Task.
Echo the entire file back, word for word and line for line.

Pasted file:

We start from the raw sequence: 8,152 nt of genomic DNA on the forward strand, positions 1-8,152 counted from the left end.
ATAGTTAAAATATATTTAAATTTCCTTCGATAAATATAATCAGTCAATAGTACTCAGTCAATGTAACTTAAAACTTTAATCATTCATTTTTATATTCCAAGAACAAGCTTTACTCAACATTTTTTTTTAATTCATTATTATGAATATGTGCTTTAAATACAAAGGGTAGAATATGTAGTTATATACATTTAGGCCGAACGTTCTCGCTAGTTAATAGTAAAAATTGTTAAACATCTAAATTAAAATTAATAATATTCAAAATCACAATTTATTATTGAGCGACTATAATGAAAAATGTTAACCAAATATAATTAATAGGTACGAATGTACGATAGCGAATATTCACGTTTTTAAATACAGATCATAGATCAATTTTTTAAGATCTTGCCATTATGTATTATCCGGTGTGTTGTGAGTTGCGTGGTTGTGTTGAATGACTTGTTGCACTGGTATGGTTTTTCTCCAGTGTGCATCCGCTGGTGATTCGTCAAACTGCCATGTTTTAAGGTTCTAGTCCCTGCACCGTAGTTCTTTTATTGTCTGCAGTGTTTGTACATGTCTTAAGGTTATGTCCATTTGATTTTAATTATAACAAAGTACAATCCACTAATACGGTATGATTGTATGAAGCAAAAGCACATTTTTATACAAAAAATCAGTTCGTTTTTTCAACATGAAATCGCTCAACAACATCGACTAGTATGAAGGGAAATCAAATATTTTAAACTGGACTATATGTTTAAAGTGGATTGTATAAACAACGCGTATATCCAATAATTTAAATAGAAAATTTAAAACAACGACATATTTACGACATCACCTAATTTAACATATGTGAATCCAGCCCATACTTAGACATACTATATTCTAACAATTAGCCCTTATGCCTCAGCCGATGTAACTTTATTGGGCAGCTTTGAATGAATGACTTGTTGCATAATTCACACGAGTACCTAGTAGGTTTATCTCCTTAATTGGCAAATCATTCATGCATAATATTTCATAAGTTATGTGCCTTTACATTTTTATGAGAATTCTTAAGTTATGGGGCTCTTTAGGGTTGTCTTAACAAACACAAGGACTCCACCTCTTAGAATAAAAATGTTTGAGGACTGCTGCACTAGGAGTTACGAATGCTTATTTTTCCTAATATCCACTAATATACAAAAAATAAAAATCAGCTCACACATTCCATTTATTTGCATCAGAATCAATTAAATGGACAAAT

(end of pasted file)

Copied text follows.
We start from the raw sequence: 8,152 nt of genomic DNA on the forward strand, positions 1-8,152 counted from the left end.
ATAGTTAAAATATATTTAAATTTCCTTCGATAAATATAATCAGTCAATAGTACTCAGTCAATGTAACTTAAAACTTTAATCATTCATTTTTATATTCCAAGAACAAGCTTTACTCAACATTTTTTTTTAATTCATTATTATGAATATGTGCTTTAAATACAAAGGGTAGAATATGTAGTTATATACATTTAGGCCGAACGTTCTCGCTAGTTAATAGTAAAAATTGTTAAACATCTAAATTAAAATTAATAATATTCAAAATCACAATTTATTATTGAGCGACTATAATGAAAAATGTTAACCAAATATAATTAATAGGTACGAATGTACGATAGCGAATATTCACGTTTTTAAATACAGATCATAGATCAATTTTTTAAGATCTTGCCATTATGTATTATCCGGTGTGTTGTGAGTTGCGTGGTTGTGTTGAATGACTTGTTGCACTGGTATGGTTTTTCTCCAGTGTGCATCCGCTGGTGATTCGTCAAACTGCCATGTTTTAAGGTTCTAGTCCCTGCACCGTAGTTCTTTTATTGTCTGCAGTGTTTGTACATGTCTTAAGGTTATGTCCATTTGATTTTAATTATAACAAAGTACAATCCACTAATACGGTATGATTGTATGAAGCAAAAGCACATTTTTATACAAAAAATCAGTTCGTTTTTTCAACATGAAATCGCTCAACAACATCGACTAGTATGAAGGGAAATCAAATATTTTAAACTGGACTATATGTTTAAAGTGGATTGTATAAACAACGCGTATATCCAATAATTTAAATAGAAAATTTAAAACAACGACATATTTACGACATCACCTAATTTAACATATGTGAATCCAGCCCATACTTAGACATACTATATTCTAACAATTAGCCCTTATGCCTCAGCCGATGTAACTTTATTGGGCAGCTTTGAATGAATGACTTGTTGCATAATTCACACGAGTACCTAGTAGGTTTATCTCCTTAATTGGCAAATCATTCATGCATAATATTTCATAAGTTATGTGCCTTTACATTTTTATGAGAATTCTTAAGTTATGGGGCTCTTTAGGGTTGTCTTAACAAACACAAGGACTCCACCTCTTAGAATAAAAATGTTTGAGGACTGCTGCACTAGGAGTTACGAATGCTTATTTTTCCTAATATCCACTAATATACAAAAAATAAAAATCAGCTCACACATTCCATTTATTTGCATCAGAATCAATTAAATGGACAAAT